In future, employees and managers from the University of Copenhagen must think green when they travel. Climate-friendly transportation and virtual meetings are to reduce air travelling.
The University of Copenhagen is introducing a new travel policy. This means that UCPH employees must choose the most climate-friendly mode of transport, such as bus, train or car rather than flying – as long as it can be done with limited additional costs in terms of time and money. So researchers should think twice before getting on a plane.
The climate is the paramount theme these days. And at UCPH, we must show the way.
Many employees at the University travel, totalling some 42,000 flights per year with each employee flying almost five times a year on average. According to the latest reviews of the University’s total climate footprint, air travel accounts for 7-10 percent of the total climate footprint.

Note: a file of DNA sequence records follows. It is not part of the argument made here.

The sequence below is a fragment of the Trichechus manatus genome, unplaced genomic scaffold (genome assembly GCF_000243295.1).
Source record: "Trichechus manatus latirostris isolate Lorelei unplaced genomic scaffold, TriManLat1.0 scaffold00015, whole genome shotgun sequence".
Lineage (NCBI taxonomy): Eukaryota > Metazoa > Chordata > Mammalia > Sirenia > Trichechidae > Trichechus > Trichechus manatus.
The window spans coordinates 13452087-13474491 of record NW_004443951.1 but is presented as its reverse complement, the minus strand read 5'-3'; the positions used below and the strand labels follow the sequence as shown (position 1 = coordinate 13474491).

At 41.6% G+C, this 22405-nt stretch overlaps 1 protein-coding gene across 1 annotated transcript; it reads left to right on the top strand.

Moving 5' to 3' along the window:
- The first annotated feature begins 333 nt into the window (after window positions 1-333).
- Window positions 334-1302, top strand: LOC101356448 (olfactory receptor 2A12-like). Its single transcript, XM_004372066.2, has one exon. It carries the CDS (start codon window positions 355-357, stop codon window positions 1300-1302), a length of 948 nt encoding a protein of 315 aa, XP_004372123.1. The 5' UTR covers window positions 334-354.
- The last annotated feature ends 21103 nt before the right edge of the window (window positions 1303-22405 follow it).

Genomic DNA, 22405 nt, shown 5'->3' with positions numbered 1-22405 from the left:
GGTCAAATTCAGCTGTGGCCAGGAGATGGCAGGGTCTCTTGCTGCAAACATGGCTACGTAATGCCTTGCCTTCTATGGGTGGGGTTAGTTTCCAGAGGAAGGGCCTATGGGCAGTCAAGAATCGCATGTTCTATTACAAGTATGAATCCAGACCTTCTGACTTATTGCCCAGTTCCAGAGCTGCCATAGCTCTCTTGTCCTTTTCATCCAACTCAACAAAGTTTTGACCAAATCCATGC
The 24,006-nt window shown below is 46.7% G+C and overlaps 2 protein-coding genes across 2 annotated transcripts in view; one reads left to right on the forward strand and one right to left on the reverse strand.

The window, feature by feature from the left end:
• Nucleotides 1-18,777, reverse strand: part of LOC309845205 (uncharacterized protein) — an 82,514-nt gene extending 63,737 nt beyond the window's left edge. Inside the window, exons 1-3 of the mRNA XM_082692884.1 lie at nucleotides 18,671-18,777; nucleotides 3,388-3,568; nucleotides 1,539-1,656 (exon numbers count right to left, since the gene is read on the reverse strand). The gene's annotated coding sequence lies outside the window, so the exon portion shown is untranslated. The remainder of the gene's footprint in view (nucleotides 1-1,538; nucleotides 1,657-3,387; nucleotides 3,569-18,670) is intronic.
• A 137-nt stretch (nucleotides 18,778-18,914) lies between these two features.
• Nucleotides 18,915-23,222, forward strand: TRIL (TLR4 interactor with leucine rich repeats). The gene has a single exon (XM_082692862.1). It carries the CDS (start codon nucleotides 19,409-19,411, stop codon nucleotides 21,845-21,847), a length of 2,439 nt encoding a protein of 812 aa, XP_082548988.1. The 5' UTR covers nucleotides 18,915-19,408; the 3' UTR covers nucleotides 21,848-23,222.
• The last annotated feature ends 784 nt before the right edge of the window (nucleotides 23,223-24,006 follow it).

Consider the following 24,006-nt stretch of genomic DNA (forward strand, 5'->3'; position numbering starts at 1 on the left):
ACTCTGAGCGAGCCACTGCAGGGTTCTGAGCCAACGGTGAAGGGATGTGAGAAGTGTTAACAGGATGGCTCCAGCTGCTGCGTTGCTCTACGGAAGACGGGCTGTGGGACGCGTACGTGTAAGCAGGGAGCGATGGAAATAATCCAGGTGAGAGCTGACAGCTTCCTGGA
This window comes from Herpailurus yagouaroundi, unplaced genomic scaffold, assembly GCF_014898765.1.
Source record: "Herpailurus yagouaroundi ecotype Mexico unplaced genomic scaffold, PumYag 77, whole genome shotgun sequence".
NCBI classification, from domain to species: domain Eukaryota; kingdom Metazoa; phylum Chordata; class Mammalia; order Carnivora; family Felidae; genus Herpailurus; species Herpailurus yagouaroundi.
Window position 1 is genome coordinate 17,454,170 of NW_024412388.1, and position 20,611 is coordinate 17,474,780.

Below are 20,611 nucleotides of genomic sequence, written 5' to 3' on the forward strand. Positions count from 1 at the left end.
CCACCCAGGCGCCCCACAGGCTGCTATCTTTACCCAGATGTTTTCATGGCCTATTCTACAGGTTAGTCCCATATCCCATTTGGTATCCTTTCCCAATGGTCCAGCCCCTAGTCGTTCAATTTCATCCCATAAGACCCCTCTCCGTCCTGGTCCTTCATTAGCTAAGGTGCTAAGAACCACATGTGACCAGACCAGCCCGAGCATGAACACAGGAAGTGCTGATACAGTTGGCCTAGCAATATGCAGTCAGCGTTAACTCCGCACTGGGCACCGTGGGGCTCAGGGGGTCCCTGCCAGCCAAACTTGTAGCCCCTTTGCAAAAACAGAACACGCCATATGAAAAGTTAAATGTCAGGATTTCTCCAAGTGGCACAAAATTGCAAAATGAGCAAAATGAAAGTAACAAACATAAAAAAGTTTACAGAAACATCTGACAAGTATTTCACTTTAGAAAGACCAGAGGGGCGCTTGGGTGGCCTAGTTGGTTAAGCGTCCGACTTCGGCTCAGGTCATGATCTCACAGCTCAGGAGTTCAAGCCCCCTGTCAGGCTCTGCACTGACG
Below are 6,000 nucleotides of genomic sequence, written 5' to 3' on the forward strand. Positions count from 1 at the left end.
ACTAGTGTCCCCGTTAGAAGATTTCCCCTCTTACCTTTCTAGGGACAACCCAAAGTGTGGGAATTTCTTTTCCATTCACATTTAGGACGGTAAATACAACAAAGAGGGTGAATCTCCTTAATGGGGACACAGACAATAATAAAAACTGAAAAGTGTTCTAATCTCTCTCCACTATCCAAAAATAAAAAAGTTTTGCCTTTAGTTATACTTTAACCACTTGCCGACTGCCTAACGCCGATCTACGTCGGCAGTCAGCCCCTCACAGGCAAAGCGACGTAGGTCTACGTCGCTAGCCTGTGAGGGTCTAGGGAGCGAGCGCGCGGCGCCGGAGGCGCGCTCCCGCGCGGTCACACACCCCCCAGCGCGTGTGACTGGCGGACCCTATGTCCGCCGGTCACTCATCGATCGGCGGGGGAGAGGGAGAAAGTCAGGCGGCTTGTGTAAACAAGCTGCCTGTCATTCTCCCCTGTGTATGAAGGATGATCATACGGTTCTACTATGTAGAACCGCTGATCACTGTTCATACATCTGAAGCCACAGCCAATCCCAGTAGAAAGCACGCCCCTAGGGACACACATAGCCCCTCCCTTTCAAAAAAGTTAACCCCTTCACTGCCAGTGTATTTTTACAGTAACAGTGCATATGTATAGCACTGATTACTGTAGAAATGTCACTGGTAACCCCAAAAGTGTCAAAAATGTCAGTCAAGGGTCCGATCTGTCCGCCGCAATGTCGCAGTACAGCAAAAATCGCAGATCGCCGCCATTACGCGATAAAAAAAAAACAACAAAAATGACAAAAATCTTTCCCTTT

– We’re very keen to limit climate changes and we intend to reduce our total CO2 footprint even more. We simply need to raise the bar in relation to the green transition. Transport and air travel are key elements in this respect, says Prorector Bente Merete Stallknecht.
Since 2006, the University of Copenhagen has reduced its CO2 emissions from energy consumption and transport by around 60 percent per employee and student and is now working to set ambitious new targets and launch initiatives to reduce emissions even further.
Skype instead of flying
The University’s new travel policy does not impose a ban on air travelling, but sets out recommendations and suggestions for how to change travel habits.
It is a matter of choice of transportation and providing alternatives to air travel. For example meetings and video conferences via digital platforms like Skype.
– The climate is the paramount theme these days. And at UCPH, we must show the way. That’s why we need to choose green, climate-friendly transportation when travelling,” says Prorector Bente Merete Stallknecht. And we need to provide better options for virtual participation in all kinds of international conferences and meetings, Bente Merete Stallknecht says.